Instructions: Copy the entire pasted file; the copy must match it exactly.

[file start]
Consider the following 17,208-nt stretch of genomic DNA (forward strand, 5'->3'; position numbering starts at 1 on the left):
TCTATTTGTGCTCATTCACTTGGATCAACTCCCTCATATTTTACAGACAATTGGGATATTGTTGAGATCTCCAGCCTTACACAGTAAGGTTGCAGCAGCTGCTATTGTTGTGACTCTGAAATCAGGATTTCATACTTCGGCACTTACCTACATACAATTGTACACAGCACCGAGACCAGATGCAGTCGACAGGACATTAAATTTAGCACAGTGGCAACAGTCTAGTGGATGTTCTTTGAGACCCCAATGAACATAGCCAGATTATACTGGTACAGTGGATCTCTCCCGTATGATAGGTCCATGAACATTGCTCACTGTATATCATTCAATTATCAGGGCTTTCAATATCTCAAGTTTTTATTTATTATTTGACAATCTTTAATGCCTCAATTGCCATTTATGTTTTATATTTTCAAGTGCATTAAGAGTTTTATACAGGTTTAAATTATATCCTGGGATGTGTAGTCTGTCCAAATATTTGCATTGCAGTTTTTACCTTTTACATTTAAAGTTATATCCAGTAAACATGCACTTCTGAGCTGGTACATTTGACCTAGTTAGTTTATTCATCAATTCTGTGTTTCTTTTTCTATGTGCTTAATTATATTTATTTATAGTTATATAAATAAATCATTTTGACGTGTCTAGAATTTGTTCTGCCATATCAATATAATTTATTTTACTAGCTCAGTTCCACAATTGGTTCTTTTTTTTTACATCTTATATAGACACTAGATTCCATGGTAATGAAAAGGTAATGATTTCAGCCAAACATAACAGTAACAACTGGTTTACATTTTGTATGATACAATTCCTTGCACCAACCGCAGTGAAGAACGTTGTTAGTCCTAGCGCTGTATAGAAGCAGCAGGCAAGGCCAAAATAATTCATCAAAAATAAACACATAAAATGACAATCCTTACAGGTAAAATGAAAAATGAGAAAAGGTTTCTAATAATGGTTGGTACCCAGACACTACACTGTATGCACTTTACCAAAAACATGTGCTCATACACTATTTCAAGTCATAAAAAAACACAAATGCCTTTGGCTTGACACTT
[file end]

Consider the following 17,208-nt stretch of genomic DNA (forward strand, 5'->3'; position numbering starts at 1 on the left):
TCTATTTGTGCTCATTCACTTGGATCAACTCCCTCATATTTTACAGACAATTGGGATATTGTTGAGATCTCCAGCCTTACACAGTAAGGTTGCAGCAGCTGCTATTGTTGTGACTCTGAAATCAGGATTTCATACTTCGGCACTTACCTACATACAATTGTACACAGCACCGAGACCAGATGCAGTCGACAGGACATTAAATTTAGCACAGTGGCAACAGTCTAGTGGATGTTCTTTGAGACCCCAATGAACATAGCCAGATTATACTGGTACAGTGGATCTCTCCCGTATGATAGGTCCATGAACATTGCTCACTGTATATCATTCAATTATCAGGGCTTTCAATATCTCAAGTTTTTATTTATTATTTGACAATCTTTAATGCCTCAATTGCCATTTATGTTTTATATTTTCAAGTGCATTAAGAGTTTTATACAGGTTTAAATTATATCCTGGGATGTGTAGTCTGTCCAAATATTTGCATTGCAGTTTTTACCTTTTACATTTAAAGTTATATCCAGTAAACATGCACTTCTGAGCTGGTACATTTGACCTAGTTAGTTTATTCATCAATTCTGTGTTTCTTTTTCTATGTGCTTAATTATATTTATTTATAGTTATATAAATAAATCATTTTGACGTGTCTAGAATTTGTTCTGCCATATCAATATAATTTATTTTACTAGCTCAGTTCCACAATTGGTTCTTTTTTTTTACATCTTATATAGACACTAGATTCCATGGTAATGAAAAGGTAATGATTTCAGCCAAACATAACAGTAACAACTGGTTTACATTTTGTATGATACAATTCCTTGCACCAACCGCAGTGAAGAACGTTGTTAGTCCTAGCGCTGTATAGAAGCAGCAGGCAAGGCCAAAATAATTCATCAAAAATAAACACATAAAATGACAATCCTTACAGGTAAAATGAAAAATGAGAAAAGGTTTCTAATAATGGTTGGTACCCAGACACTACACTGTATGCACTTTACCAAAAACATGTGCTCATACACTATTTCAAGTCATAAAAAAACACAAATGCCTTTGGCTTGACACTT